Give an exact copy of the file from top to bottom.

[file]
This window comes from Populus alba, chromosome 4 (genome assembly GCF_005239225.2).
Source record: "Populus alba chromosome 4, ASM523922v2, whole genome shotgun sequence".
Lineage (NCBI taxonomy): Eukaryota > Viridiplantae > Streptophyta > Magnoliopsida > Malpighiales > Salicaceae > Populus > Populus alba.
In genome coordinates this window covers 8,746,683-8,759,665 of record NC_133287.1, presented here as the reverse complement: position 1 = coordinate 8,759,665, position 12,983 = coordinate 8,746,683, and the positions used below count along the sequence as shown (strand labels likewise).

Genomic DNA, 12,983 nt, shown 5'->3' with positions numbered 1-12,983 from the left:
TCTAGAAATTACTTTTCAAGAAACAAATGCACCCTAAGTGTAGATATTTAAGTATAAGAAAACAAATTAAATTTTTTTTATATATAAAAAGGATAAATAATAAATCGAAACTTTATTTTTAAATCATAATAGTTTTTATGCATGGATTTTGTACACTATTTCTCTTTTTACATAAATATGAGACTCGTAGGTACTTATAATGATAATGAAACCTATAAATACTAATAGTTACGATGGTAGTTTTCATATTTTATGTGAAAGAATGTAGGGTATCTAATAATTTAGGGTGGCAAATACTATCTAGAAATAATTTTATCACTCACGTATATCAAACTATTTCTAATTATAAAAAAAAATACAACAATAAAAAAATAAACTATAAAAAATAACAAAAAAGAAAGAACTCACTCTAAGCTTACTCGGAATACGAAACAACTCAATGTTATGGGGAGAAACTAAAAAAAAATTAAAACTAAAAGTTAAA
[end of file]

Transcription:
This window comes from Populus alba, chromosome 4 (genome assembly GCF_005239225.2).
Source record: "Populus alba chromosome 4, ASM523922v2, whole genome shotgun sequence".
Lineage (NCBI taxonomy): Eukaryota > Viridiplantae > Streptophyta > Magnoliopsida > Malpighiales > Salicaceae > Populus > Populus alba.
In genome coordinates this window covers 8,746,683-8,759,665 of record NC_133287.1, presented here as the reverse complement: position 1 = coordinate 8,759,665, position 12,983 = coordinate 8,746,683, and the positions used below count along the sequence as shown (strand labels likewise).

Genomic DNA, 12,983 nt, shown 5'->3' with positions numbered 1-12,983 from the left:
TCTAGAAATTACTTTTCAAGAAACAAATGCACCCTAAGTGTAGATATTTAAGTATAAGAAAACAAATTAAATTTTTTTTATATATAAAAAGGATAAATAATAAATCGAAACTTTATTTTTAAATCATAATAGTTTTTATGCATGGATTTTGTACACTATTTCTCTTTTTACATAAATATGAGACTCGTAGGTACTTATAATGATAATGAAACCTATAAATACTAATAGTTACGATGGTAGTTTTCATATTTTATGTGAAAGAATGTAGGGTATCTAATAATTTAGGGTGGCAAATACTATCTAGAAATAATTTTATCACTCACGTATATCAAACTATTTCTAATTATAAAAAAAAATACAACAATAAAAAAATAAACTATAAAAAATAACAAAAAAGAAAGAACTCACTCTAAGCTTACTCGGAATACGAAACAACTCAATGTTATGGGGAGAAACTAAAAAAAAATTAAAACTAAAAGTTAAA